With the Mechanical Computer at the heart of the QP à Équation Millesimé Edition, Greubal Forsey's newest timepiece brings a revolutionary stance to one of the watchmaking world's oldest complication – the perpetual calendar, by incorporating the equation of time. This was only made possible with the creation of the Mechanical Computer.
The Mechanical Computer – Greubel Forsey's seventh invention – is essentially the urban 25-part component version of some of the calendar functions which were incorporated in age-old astronomical clocks. The new interpretation enables ergonomics and easy readability of the various now-simplified functions of the watch. It also allows all corrections – including days – to be made by rapidly turning the bi-directional crown. The Mechanical Computer directly drives a system of sapphire disks which display the difference between the “real” solar time vis-à-vis the civil time. This difference is called the “equation of time”.
The dial of the QP à Équation offers multiple information which is as easy to set and read as a simple calendar. It indicates the leap years, 24 hours of the day and night, the day of the week, the large date, the month, the hours, the minutes, the seconds, and lastly, the chronometric 72-hour power reserve.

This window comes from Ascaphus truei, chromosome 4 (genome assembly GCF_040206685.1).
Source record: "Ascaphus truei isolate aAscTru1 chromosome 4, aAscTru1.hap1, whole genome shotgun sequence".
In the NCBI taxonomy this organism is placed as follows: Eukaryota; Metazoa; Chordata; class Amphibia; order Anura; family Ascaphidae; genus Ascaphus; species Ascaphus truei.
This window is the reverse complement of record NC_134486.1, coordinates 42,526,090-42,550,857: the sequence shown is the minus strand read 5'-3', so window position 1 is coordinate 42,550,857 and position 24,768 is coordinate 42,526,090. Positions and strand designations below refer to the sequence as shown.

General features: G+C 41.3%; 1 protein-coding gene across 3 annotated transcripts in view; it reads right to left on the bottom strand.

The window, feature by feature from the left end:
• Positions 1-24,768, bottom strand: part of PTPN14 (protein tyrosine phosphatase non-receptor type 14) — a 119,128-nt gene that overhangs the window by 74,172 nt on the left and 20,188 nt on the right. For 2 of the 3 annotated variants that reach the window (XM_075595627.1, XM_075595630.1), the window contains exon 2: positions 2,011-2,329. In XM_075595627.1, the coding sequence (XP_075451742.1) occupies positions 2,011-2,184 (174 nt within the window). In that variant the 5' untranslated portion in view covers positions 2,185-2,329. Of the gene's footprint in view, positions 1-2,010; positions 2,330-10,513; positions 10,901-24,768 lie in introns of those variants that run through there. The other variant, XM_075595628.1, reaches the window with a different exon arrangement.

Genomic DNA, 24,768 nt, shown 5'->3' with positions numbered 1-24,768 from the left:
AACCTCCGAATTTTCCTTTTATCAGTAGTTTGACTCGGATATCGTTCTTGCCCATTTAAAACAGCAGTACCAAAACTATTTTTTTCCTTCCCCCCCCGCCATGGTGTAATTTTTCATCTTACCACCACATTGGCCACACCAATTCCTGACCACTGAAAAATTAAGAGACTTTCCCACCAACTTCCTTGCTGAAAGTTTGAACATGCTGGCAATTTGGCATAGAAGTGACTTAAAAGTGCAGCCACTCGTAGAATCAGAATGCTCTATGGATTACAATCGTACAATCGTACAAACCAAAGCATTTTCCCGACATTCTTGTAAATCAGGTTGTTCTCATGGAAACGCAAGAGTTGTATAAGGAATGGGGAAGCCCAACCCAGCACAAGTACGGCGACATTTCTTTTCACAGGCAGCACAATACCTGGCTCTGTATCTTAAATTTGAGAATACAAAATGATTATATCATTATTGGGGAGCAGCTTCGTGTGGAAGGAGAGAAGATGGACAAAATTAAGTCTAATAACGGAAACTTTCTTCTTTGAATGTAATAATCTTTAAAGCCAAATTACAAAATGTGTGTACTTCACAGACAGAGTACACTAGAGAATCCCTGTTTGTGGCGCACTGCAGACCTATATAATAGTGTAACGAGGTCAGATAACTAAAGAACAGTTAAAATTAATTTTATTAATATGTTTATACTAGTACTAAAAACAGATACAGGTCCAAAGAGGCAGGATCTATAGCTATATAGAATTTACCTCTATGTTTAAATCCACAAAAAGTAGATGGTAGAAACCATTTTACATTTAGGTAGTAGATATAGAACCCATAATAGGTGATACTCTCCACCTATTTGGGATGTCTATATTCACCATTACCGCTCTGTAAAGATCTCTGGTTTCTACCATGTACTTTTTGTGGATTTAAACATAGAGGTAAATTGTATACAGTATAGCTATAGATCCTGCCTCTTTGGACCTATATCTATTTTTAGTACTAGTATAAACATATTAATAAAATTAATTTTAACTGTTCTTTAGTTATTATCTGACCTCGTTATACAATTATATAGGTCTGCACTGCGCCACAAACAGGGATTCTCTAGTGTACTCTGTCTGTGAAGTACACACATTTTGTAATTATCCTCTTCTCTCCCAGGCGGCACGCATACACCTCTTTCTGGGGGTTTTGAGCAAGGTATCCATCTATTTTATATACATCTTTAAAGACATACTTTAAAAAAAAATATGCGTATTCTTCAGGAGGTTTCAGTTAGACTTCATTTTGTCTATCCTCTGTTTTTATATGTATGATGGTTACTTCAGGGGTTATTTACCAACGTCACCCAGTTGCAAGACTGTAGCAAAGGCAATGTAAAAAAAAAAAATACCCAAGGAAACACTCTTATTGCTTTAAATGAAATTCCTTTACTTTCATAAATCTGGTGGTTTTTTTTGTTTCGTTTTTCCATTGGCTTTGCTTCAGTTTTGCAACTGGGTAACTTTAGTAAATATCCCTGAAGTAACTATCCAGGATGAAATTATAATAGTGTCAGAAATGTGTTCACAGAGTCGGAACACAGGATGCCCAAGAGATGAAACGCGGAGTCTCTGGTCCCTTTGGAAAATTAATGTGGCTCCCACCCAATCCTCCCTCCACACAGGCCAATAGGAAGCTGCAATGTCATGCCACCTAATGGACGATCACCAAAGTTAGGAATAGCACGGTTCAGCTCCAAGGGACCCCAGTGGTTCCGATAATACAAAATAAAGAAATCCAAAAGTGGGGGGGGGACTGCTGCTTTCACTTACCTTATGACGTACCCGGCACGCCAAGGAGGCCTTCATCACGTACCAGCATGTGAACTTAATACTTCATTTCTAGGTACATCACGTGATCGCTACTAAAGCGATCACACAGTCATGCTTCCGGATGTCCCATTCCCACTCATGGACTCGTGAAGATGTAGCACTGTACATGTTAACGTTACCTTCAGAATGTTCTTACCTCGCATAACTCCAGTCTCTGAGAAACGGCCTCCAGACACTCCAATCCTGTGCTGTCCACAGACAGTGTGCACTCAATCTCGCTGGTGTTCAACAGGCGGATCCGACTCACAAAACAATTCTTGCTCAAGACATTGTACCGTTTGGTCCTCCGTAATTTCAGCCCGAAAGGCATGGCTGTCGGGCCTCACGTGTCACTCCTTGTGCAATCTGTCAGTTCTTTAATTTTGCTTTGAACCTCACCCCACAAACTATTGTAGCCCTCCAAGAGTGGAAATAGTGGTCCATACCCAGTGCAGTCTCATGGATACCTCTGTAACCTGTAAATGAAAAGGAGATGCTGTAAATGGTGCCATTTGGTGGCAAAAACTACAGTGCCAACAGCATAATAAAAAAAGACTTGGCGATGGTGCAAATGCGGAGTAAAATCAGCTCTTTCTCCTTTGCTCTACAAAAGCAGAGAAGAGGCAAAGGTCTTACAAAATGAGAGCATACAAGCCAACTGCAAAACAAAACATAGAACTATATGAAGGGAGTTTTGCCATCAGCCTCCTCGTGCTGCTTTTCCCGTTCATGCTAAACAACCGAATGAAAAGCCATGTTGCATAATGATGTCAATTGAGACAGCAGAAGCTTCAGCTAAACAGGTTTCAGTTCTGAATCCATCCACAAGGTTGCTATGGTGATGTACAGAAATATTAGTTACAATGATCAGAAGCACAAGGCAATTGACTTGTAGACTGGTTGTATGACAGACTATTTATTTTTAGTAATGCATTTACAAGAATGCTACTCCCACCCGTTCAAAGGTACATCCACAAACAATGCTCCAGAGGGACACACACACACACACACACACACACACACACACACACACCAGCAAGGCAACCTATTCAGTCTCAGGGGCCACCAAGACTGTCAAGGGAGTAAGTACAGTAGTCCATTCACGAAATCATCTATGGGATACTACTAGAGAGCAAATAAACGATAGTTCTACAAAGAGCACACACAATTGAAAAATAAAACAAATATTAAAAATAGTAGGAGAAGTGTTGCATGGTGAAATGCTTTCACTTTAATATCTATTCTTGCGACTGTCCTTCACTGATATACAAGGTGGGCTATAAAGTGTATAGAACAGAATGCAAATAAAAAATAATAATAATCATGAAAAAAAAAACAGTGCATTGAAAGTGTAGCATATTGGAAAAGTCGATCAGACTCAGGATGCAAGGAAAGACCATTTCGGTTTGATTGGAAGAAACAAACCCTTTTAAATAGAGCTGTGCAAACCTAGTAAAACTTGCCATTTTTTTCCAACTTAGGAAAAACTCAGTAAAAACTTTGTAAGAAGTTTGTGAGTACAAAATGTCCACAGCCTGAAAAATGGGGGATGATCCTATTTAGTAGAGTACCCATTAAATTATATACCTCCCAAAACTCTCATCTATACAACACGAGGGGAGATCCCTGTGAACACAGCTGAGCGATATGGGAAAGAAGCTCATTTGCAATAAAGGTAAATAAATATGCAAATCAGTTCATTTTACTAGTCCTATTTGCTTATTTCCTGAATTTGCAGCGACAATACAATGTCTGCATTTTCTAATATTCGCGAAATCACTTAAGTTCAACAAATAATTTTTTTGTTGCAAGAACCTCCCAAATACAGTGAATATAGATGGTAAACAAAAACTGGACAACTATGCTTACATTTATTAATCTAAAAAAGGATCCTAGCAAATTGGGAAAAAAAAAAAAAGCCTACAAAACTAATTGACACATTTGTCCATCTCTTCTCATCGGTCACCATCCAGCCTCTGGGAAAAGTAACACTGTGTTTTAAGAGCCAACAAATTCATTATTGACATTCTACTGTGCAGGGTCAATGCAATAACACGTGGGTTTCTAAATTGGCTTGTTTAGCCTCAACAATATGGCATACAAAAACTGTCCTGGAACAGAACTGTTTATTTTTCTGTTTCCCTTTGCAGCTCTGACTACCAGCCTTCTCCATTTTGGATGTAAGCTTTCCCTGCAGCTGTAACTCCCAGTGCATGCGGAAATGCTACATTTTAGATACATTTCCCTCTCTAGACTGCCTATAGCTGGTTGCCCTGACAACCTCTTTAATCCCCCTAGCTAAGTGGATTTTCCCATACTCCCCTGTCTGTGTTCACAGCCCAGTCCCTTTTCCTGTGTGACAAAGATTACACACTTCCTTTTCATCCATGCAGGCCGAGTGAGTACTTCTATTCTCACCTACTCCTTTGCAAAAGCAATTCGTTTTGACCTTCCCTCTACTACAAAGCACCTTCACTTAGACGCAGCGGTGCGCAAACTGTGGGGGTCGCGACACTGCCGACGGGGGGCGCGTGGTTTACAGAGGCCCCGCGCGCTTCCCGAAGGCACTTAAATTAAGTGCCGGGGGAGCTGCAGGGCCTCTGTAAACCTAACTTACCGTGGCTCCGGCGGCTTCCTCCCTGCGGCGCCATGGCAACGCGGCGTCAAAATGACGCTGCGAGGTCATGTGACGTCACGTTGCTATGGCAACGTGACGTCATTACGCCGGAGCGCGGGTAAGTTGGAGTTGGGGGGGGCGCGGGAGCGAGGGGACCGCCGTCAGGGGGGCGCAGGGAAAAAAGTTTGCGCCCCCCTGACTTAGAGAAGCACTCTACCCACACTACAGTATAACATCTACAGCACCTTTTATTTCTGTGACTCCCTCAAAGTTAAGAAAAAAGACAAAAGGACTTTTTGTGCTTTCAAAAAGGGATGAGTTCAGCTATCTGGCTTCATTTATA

The movement side of the timepiece, on the other hand, displays the equation of time with the months, seasons, solstices, and equinoxes, along with the calendar year.
One of the three patent inventions, the Tourbillon 24 Secondes, provides the timekeeping of the watch. The invention solves the problem of critical positions of the oscillator in relation to gravity by improving the chronometric performance of the system using a rapid revolution of the tourbillon cage and a 25 degree angle.
The new 43.5mm Millésime white gold watch is an ultra-complicated timepiece which offers a simple linear display.